It’s time to act to protect those at greatest risk of suicide.
According to the findings of a study announced on April 1 by the Australian Bureau of Statistics, the rate of suicide in Australia is continuing to rise. As Dawn O’Neill CEO of Lifeline Australia states, “This is a whole of community issue. We’re in denial about this as a society.”
Not only is our society in denial about suicide but it is also in denial about the markedly increased risk of suicide amongst those abused as children. Recently we have seen scores of new revelations of child abuse both institutionally and in the private domain. Yet as a society and as communities we still struggle to acknowledge the scale or the gravity of the problem. We still grapple with a pervasive cultural disgust which prevents us from mounting a human response to help, support and protect those victimised as children. By conservative estimates there are more than 2 million Australian adults struggling day-to-day with the impact of having been abused or neglected in childhood. Amongst their many challenges, these adults are at serious risk of suicide and yet nothing is being done to address this risk. Having survived a childhood of fear and torment, being left struggling to survive in adulthood is a travesty.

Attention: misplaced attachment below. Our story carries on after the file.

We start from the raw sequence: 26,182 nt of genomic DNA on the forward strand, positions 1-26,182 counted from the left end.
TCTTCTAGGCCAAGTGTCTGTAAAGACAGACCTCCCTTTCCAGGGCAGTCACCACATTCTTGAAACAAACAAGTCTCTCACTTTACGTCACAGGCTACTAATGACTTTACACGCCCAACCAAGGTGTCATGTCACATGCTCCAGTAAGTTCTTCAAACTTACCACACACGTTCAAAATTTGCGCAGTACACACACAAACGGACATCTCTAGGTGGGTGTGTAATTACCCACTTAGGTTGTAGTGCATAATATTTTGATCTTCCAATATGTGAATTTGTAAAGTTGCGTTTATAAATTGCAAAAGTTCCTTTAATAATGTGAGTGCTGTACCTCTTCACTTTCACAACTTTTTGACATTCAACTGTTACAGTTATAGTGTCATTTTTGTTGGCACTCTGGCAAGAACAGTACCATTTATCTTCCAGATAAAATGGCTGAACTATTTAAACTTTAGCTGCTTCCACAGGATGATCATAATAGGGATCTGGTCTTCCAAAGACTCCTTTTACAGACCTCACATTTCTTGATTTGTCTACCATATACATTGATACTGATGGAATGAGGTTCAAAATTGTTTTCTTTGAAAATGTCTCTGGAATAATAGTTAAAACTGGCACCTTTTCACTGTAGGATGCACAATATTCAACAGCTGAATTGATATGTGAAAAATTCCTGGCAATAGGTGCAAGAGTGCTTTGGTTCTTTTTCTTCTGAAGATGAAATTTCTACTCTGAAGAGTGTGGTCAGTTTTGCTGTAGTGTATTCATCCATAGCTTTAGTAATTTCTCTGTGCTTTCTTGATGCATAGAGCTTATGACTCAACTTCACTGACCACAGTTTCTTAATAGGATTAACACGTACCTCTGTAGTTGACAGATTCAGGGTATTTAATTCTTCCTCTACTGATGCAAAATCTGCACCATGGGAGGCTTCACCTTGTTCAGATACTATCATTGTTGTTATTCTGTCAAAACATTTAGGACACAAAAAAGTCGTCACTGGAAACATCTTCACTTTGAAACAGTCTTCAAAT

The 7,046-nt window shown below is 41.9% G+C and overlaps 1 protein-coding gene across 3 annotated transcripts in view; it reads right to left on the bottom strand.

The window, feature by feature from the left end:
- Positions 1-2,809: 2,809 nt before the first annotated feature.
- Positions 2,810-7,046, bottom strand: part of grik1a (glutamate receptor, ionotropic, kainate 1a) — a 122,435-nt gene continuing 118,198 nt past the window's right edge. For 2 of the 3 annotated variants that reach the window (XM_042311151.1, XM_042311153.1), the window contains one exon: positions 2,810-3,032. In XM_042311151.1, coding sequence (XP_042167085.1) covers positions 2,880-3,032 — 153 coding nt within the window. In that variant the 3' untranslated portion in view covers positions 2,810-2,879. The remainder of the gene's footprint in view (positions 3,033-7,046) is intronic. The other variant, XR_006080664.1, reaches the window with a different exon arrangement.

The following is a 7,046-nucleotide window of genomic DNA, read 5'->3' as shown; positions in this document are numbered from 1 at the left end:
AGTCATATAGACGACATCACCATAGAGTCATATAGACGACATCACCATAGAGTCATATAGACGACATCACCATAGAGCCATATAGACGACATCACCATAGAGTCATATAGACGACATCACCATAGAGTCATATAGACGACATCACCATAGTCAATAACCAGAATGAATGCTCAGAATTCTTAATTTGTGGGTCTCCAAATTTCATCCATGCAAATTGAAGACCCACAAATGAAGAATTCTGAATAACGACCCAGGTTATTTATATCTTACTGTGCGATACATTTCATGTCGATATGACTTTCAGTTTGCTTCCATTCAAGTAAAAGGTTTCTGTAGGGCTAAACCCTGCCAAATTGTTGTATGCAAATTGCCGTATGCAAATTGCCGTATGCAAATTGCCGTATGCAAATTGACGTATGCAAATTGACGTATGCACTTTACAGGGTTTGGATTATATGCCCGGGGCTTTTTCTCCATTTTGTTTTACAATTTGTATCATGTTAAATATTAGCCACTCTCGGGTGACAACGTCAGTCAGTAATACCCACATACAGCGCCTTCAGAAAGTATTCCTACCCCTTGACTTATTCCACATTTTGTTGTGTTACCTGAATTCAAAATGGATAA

A Victorian study released in February this year revealed that people sexually abused as children are more than 18 times likely to commit suicide than the general population. An earlier study released in 2001 showed that the rate of suicide for young Australian survivors of child sexual abuse is 10.7 to 13 times those nationally. It is hard to imagine what more information is required for the Government to act.
As chairperson of Adults Surviving Child Abuse (ASCA), the key national organisation working to advance the wellbeing of people and communities affected by child abuse, I am only too aware of the risk of suicide associated with childhood abuse. ASCA loses several people every year either because help is not available or because they do not know how to access it. The number of Australians at risk, and devastatingly who are lost, because of unaddressed childhood issues is staggering.
Having lost a close member of my family to suicide as a result of his child abuse and having been close to taking my own life as a result of being subsumed by the trauma of my childhood I am passionate about seeing these risks addressed.
Another well-researched 2006 study found that childhood abuse and adversity accounted for 50–78 per cent of the risk within the community for drug abuse, depression, alcoholism, and suicide attempts. As adult survivors are 3-5 times more likely to experience a major depressive episode during their life and at markedly increased risk of abusing substances including alcohol and drugs, the suicide risk in this group is compounded. Abuse of substances lowers inhibitions, and impairs judgment, all factors which make people who are already vulnerable more likely to act on suicidal plans. These same factors are also associated with domestic violence and abuse, another factor that increases the likelihood that suicide will occur.